From what I've read, the fellow that developed the software did it on his own time just to get something up and running so they could race scale sailplanes, which is admirable.

There are a lot of smart folks in the soaring rcgroups forums that could replicate this effort without a huge amount of effort or financing and give users a wider choice of hardware.

Mike
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Old Jan 30, 2011, 11:48 PM
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That's why I'm following this thread so closely ... now where do you get a good buy on these PDAs? I really don't want to drop $300-$500 on something that in my neck of the woods will only get used two or three weekends a year.

tk
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Old Jan 31, 2011, 12:03 AM
yyz
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Originally Posted by tkallev View Post
That's why I'm following this thread so closely ... now where do you get a good buy on these PDAs? I really don't want to drop $300-$500 on something that in my neck of the woods will only get used two or three weekends a year.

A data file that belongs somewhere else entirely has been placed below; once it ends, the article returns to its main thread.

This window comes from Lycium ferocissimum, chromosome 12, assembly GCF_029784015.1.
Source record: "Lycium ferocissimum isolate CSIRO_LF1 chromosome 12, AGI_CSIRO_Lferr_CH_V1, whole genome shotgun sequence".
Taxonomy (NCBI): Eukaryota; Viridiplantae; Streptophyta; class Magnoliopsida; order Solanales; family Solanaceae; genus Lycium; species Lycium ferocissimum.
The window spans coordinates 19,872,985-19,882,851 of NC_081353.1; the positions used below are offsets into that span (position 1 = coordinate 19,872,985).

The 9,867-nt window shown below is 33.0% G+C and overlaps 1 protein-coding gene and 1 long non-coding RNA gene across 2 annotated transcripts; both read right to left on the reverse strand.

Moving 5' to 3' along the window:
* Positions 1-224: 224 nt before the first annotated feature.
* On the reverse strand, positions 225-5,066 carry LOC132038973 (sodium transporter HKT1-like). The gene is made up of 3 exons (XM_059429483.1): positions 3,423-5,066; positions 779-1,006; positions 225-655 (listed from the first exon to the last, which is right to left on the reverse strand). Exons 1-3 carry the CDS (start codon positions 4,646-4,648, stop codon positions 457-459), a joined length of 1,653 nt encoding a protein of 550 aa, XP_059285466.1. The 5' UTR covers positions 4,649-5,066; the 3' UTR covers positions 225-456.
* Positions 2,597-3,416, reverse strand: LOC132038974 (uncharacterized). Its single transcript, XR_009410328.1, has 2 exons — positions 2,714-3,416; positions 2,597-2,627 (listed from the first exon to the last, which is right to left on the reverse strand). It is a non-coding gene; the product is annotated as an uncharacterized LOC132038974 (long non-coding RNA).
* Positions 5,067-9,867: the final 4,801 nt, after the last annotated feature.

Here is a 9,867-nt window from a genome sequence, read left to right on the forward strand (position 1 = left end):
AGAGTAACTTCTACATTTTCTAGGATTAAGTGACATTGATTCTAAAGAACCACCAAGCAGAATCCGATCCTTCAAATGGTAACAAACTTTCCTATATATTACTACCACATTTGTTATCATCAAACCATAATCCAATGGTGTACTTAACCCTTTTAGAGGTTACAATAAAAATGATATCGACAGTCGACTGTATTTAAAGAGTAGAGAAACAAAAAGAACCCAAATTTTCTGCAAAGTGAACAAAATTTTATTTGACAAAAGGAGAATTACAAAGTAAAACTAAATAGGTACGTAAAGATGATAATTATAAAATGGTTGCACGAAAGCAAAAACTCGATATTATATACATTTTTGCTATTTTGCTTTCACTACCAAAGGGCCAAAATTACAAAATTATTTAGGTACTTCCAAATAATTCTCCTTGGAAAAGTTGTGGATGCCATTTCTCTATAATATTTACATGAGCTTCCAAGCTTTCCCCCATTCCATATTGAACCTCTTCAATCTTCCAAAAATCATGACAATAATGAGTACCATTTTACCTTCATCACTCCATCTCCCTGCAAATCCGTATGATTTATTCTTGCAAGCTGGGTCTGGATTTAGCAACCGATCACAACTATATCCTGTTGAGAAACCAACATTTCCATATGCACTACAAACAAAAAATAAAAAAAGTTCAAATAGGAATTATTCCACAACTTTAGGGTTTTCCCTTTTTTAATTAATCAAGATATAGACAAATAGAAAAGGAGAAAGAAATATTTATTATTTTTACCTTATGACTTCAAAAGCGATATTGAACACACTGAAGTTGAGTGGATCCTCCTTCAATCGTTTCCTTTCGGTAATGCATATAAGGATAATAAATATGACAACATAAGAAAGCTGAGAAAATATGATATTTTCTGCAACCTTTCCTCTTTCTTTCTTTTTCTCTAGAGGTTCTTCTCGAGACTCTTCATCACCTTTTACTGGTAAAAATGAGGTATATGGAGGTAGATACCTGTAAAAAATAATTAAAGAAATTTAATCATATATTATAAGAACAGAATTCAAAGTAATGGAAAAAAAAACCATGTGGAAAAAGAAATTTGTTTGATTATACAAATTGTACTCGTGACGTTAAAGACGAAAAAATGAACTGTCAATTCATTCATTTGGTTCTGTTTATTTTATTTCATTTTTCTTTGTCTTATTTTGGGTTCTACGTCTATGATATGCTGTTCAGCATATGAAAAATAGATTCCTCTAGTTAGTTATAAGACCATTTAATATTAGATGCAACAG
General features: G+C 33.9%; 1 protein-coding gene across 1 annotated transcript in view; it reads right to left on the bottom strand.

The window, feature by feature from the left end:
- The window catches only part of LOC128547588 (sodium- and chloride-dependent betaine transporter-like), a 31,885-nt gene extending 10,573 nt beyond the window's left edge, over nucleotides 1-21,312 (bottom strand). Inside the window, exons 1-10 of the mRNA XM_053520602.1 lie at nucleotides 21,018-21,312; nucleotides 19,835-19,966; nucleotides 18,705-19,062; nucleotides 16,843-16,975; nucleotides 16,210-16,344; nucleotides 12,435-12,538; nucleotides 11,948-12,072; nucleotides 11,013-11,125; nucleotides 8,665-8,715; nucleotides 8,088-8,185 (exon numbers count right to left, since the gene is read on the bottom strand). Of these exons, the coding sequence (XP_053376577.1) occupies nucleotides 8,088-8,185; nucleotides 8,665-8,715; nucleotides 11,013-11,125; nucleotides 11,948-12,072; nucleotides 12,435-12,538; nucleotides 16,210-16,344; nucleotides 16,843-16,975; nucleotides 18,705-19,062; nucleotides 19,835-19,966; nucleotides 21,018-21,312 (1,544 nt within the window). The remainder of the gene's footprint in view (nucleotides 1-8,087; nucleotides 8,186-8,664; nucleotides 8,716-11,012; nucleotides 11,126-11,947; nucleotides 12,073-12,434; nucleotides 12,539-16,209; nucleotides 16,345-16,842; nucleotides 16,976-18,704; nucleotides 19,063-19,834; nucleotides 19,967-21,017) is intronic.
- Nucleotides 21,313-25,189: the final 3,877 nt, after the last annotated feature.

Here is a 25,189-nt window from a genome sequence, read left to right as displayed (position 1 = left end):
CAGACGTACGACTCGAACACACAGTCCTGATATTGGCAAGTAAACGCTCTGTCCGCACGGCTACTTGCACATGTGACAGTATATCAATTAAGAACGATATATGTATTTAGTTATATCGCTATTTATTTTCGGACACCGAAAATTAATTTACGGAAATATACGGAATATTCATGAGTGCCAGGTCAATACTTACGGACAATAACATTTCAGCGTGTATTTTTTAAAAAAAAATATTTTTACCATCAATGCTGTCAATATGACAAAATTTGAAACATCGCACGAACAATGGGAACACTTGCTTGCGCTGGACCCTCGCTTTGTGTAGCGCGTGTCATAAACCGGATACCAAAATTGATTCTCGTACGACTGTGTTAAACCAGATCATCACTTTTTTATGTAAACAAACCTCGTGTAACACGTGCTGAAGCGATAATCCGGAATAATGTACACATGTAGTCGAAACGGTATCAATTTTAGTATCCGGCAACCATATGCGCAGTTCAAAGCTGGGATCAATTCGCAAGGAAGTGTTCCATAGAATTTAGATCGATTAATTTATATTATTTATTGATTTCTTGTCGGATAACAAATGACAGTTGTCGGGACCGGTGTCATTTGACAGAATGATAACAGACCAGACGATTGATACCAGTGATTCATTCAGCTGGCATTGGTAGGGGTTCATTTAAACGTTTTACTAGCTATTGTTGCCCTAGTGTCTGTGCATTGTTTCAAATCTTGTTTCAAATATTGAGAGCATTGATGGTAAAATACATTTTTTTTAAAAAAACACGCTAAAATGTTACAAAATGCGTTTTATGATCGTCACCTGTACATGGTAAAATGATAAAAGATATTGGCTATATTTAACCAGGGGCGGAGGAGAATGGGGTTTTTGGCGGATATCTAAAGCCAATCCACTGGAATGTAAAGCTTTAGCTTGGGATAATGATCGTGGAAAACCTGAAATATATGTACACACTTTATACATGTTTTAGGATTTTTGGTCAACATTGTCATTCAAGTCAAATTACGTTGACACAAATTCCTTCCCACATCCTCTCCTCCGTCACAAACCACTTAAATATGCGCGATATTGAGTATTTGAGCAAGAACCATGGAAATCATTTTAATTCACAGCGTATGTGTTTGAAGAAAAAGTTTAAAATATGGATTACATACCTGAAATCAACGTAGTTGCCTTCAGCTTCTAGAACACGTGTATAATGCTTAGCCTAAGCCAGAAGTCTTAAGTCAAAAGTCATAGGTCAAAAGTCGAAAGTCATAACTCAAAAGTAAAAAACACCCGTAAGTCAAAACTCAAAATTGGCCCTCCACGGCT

tk
You won't need to spend that much. I bought an HP iPaq on ebay for around $200. I doesn't have a serial port like the one in the picture Rick posted.

Rick, which model of iPaq Pocket PC are you using?

Mike
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Old Jan 31, 2011, 01:48 AM
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My Ipaq 4355 was given to me by someone at work who always has to have the latest electronic gadget. It had been boxed up in his garage ever since it was made obsolete (according to him) by whatever came on the market 6 weeks after he bought it. The devices I will use for the next 2 systems I build are a pair of Audiovox 6601 Pocket PC mobile phones. Basically they are an Ipaq that is also a mobile phone. Here is a link to where I bought them: http://www.surpluscomputers.com/3504...01-pocket.html